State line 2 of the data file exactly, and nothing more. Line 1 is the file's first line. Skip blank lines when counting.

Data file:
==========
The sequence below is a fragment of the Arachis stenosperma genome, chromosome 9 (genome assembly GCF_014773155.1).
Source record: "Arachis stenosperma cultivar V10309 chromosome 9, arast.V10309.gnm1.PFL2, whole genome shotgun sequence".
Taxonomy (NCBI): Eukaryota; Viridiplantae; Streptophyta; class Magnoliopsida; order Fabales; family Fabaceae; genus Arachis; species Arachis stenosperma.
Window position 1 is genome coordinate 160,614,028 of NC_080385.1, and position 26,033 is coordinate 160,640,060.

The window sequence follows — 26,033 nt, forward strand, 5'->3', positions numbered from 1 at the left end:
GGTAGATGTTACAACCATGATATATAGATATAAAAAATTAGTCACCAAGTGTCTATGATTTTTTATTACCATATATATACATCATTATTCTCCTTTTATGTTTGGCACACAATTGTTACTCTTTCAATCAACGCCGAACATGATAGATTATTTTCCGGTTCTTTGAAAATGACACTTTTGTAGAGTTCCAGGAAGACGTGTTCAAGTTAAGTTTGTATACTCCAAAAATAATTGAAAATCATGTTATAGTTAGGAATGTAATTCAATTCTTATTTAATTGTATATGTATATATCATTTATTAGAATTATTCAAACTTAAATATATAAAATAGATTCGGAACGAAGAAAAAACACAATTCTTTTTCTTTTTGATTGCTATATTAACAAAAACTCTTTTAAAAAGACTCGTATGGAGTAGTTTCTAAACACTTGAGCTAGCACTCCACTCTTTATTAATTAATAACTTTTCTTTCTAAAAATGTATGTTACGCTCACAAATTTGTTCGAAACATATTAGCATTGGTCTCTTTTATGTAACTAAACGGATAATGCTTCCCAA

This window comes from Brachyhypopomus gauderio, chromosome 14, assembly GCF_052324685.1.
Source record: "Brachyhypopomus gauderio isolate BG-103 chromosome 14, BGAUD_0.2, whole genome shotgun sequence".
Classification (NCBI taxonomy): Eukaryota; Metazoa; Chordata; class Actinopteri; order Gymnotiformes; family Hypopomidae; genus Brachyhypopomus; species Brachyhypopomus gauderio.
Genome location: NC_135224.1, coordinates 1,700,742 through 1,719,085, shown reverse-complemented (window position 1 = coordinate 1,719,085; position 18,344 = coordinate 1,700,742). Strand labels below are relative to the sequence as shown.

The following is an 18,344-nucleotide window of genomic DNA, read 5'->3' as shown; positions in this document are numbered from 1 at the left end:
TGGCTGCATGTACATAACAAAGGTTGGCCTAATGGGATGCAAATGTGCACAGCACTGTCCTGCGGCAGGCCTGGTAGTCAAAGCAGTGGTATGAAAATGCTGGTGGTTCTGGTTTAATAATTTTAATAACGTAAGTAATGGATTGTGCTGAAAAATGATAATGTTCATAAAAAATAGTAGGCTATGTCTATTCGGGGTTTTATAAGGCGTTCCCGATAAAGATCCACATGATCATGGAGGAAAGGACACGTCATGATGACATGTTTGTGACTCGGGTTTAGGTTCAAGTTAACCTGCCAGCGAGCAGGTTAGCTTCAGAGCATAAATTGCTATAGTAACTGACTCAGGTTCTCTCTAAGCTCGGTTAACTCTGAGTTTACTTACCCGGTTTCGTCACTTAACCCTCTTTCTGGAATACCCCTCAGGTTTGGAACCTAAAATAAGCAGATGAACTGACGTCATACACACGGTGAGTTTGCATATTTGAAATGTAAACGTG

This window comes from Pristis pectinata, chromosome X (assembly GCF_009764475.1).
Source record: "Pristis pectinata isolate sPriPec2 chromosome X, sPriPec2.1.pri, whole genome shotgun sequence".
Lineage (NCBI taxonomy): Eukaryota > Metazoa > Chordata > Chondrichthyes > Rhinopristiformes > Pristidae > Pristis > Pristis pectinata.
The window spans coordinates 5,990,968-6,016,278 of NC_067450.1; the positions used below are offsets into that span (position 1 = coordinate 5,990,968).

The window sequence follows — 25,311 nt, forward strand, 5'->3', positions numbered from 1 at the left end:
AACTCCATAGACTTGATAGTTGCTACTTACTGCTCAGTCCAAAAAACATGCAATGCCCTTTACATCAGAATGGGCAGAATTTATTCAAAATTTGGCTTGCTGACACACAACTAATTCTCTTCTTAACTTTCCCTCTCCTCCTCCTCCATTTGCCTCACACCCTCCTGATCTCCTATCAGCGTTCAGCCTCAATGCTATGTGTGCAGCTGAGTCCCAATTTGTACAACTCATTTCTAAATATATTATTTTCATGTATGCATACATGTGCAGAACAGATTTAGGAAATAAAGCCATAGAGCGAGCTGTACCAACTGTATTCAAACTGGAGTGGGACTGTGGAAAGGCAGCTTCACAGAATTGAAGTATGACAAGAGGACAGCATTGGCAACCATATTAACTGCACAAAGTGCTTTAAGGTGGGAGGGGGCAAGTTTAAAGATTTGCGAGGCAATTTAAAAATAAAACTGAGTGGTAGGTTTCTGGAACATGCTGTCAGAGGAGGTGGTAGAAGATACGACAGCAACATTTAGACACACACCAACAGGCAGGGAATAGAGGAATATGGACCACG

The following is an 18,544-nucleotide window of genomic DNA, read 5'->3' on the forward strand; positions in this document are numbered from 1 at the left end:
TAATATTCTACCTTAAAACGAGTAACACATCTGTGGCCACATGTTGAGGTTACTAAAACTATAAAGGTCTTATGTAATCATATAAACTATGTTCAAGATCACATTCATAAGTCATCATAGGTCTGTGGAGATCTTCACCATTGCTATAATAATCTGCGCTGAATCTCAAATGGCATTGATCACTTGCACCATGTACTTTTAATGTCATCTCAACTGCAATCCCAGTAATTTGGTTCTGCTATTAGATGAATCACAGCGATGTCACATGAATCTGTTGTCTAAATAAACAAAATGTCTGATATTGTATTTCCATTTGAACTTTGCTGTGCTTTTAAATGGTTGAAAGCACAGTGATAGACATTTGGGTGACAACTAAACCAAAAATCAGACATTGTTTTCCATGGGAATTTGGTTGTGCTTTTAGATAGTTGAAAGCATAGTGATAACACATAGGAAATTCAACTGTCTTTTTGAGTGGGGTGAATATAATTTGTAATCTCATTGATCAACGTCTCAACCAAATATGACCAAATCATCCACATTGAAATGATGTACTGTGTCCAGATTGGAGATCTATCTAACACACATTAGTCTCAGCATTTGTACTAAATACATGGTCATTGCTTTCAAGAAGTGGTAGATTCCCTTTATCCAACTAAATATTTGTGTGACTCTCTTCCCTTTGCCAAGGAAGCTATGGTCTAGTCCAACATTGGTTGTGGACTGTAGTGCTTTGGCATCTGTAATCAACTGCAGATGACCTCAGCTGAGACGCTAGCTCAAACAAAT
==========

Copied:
Source record: "Arachis stenosperma cultivar V10309 chromosome 9, arast.V10309.gnm1.PFL2, whole genome shotgun sequence".